The Virgin Atlantic Flying Club program has devalued Delta One business-class redemptions to and from Europe without notice, but the move is unlikely to affect many members.

Delta One awards booked through Virgin Atlantic Flying Club on most dates will still cost 47,500 Virgin points from the East Coast and Central US to Europe and 67,500 Virgin points from the West Coast to Europe.

However, Virgin Atlantic has now implemented peak award pricing, increasing awards to 57,500 points from the East Coast and Central US and 77,500 points from the West Coast to Europe (except for flights to and from the UK which are already subject to this peak and out-of-peak price).

Keep reading to learn more about Virgin’s latest devaluation of Delta One award flights.

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Virgin Flying Club raises Delta One award prices, adds huge surcharge

If you want to book Delta One tickets through Virgin Atlantic, be aware of peak and off-peak dates.

The peak start dates for 2024 and 2025 are:

  • January 1-3, 2024
  • March 22-April 15, 2024
  • June 16-Sept. 2, 2024
  • Oct. 25-Nov. 5, 2024
  • Dec. 7, 2024-Jan. 5, 2025
Zach Griff/The Points Guy

Adding peak dates with a price increase of 10,000 miles for a business-class ticket to select destinations in the same region isn’t an unreasonable depreciation, and it’s still a competitive redemption price across the Atlantic.

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Raising eyebrows is that Virgin is now imposing a hefty carrier surcharge, with total fees, taxes and surcharges adding up to more than $1,000 per person each way in business class.

So, now you can expect to pay more than $2,000 in fees, taxes and surcharges for a round-trip business-class flight on Delta booked with Virgin Points. This is in line with what Virgin Flying Club imposes on redemptions. Before the devaluation, one-way Delta One flights from the US to mainland Europe cost customers just $5.60 in taxes and fees.

This additional surcharge appears to only affect business-class tickets, as economy award seats still have no surcharge and can be booked for $5.60 plus taxes and fees.

If you want to book a Delta One flight With the Delta SkyMiles program, which does not charge any surcharge, you can easily find business-class availability in Europe. You can expect to pay 375,000 SkyMiles per person per flight.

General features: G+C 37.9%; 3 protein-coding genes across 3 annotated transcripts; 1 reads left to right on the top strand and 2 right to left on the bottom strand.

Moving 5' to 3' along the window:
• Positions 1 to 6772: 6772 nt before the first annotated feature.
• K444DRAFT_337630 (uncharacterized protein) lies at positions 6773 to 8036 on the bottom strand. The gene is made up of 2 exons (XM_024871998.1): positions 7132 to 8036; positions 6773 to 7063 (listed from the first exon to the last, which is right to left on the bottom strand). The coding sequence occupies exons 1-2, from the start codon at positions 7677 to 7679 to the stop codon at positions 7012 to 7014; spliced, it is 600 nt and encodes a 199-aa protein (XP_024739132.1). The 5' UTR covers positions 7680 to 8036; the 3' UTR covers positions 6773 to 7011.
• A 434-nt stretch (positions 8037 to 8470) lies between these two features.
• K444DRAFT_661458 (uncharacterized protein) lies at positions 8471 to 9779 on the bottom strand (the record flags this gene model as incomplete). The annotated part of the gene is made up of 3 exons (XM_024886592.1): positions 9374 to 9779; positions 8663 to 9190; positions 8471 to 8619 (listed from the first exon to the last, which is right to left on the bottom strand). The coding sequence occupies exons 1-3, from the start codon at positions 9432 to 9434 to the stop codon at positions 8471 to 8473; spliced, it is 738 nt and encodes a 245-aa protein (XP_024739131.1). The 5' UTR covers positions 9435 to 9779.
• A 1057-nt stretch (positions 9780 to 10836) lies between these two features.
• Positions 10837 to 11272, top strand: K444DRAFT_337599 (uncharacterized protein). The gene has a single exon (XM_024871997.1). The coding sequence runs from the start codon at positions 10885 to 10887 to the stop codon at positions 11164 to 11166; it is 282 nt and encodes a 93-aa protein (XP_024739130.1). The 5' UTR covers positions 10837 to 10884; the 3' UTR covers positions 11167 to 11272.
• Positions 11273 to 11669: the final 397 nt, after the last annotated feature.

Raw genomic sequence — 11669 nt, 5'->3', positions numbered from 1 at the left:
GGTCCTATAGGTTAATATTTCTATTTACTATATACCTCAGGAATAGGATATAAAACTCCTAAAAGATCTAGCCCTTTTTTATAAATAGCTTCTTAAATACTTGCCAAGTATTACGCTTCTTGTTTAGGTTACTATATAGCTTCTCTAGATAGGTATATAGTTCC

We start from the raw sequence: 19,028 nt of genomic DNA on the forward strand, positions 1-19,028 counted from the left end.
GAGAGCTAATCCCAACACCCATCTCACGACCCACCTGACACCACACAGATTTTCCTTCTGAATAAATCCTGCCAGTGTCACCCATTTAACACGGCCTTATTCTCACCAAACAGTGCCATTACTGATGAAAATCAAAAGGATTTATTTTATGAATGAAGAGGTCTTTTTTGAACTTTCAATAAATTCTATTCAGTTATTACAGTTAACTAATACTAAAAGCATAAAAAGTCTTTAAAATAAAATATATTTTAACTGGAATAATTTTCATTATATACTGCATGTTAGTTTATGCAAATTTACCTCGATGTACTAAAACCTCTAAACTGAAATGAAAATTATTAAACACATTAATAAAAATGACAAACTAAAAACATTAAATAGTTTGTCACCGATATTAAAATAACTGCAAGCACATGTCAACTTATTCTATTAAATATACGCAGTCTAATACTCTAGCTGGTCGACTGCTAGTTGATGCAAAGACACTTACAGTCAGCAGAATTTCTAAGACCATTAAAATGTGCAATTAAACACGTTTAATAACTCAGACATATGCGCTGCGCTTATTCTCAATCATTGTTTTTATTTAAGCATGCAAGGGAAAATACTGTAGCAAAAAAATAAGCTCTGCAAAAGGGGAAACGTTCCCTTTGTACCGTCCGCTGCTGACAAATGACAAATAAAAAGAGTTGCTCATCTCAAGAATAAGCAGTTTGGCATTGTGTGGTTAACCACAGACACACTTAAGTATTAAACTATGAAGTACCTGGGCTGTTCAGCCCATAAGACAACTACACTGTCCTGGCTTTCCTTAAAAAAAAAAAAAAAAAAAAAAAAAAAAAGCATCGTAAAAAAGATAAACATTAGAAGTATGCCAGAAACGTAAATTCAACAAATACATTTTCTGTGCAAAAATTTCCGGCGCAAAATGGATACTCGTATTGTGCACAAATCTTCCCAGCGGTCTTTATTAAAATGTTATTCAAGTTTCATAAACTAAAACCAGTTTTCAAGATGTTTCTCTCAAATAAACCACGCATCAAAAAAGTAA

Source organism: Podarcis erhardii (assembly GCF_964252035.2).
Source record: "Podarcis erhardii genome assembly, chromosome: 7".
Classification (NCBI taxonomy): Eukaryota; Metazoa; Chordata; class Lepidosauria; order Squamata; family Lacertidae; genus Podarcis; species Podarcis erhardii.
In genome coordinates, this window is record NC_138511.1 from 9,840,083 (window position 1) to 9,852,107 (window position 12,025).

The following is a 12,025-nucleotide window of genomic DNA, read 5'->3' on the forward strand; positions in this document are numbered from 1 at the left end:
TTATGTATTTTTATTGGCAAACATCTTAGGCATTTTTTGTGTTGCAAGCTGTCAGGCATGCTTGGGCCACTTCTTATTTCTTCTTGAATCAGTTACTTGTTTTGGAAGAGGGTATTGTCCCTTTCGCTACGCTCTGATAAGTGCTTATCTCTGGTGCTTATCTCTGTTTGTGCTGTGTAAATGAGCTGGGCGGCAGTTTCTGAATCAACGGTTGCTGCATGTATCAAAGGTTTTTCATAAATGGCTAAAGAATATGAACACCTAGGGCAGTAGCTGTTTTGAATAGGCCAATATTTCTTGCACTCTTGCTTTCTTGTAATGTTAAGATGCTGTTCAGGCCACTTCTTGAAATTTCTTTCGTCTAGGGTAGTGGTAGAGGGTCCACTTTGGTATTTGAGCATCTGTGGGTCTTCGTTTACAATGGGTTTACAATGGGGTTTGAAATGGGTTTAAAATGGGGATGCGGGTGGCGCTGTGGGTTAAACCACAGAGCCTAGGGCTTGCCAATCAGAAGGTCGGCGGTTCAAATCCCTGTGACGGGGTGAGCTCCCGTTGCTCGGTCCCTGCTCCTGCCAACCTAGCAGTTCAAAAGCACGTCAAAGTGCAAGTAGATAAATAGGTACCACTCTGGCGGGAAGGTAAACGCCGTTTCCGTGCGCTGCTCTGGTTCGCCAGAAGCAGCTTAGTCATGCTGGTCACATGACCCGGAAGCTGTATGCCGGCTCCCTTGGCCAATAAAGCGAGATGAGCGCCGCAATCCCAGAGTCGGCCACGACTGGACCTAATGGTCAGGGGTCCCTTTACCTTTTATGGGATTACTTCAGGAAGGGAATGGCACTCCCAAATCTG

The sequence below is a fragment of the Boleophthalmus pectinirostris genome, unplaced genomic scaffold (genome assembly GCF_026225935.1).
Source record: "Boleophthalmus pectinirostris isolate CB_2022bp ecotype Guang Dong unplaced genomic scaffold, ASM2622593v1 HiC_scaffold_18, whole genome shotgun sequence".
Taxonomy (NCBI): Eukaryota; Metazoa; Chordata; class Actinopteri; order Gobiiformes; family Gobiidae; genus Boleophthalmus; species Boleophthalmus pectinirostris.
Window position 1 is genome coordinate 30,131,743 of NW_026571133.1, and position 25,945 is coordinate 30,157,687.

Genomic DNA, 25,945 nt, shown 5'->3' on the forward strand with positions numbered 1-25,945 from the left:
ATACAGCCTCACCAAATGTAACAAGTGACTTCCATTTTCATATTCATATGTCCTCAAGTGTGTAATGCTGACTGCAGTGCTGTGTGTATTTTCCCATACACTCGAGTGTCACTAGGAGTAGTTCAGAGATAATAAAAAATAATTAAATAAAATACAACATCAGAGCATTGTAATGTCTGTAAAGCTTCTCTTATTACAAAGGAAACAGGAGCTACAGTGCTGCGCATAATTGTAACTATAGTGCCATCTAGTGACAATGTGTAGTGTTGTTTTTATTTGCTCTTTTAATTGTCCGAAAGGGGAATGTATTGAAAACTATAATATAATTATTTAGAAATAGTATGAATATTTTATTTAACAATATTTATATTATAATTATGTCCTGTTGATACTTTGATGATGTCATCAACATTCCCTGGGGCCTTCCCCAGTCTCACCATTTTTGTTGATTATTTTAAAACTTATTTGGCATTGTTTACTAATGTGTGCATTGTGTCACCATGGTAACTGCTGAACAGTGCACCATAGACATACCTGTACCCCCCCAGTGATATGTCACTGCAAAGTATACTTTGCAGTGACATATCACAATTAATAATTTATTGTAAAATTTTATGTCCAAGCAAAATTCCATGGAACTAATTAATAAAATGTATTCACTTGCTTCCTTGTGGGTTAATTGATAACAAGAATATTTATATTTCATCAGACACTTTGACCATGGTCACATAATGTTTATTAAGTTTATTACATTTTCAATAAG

Related: Dynamic Pricing Vs. Fuel surcharges — which is the lesser of 2 evils for your next redemption?

Why would most flying club members not be affected by this devaluation?

Virgin Atlantic is the transfer partner of Flying Club All major transferable credit card currencies and often offer transfer bonuses and award flight promotions. Thus, some great deals can be found when using Virgin Points to fly from the US to Europe. For example, I flew from New York to London in April for just 5,000 Virgin points.

But when it comes to finding Delta One award availability on Virgin, award flights are non-existent.

I’ve regularly monitored Delta One’s availability using Virgin points for transatlantic flights over the past six months. John F. of New York. Flights from Kennedy International Airport (JFK) to Iceland’s Keflavik Airport (KEF) are available on at most a handful of dates throughout the 12-month schedule, with peak availability of just 5 1/. 2 hours.

This year, the rare availability in the UK and mainland Europe is mainly on (super) off-peak dates, such as late winter when you should have no problem finding availability on other carriers, especially if you have transferable credit card points. .

RELATED: 10 No-Annual-Fee Credit Cards That Earn Transferable Points

For example, during my search for Delta One availability in Europe in the next 12 months the only option I found was JFK to Portugal’s Lisbon Airport (LIS). Although it will cost you less than 48,000 Virgin points, you’ll pay over $1,000 in taxes, fees and surcharges.

Instead, if you want to use Virgin points to fly to Portugal in January, you can save more than $700 in surcharges by booking the Air France business-class option.


If you choose Delta over Air France, you can book the same flight for 20,000 more miles through the Air France-KLM Flying Blue program to save nearly $1,000 in fees, taxes and surcharges.


Again, prices for Delta-operated economy-class redemptions to the UK (which remains a major use of Virgin Points) or mainland Europe have not been changed, as these are readily available to book online. Fortunately, economy awards are exempt from these new surcharges, so you can typically expect to pay less than $200 total in fees, taxes and surcharges when flying Delta Economy to Europe through Virgin Atlantic Flying Club.

Note that while Delta charges $5.60 in taxes and fees when flying from the US to Europe, there are taxes and fees imposed by the country when flying from Europe to the US.

Unfortunately, Delta’s Premium Economy product is still unavailable to book with Virgin Points.

Bottom line

Depreciation is an unfortunate reality of the points and miles industry. We recommend redeeming points and miles immediately after earning them Store them for a rainy day.

Generally, carrier-imposed surcharges in excess of $1,000 each way will be waived without notice by Virgin Atlantic Flying Club.

However, the reality is that this change will not affect 99% of Flying Club members, as there are virtually no Delta One flights available to book with Virgin Points. In the unlikely event that you do find a seat available, it will likely be on an off-peak date (so the newly increased peak prices don’t matter). Not to mention, you could probably book the same Delta flight through Flying Blue to save hundreds of dollars.

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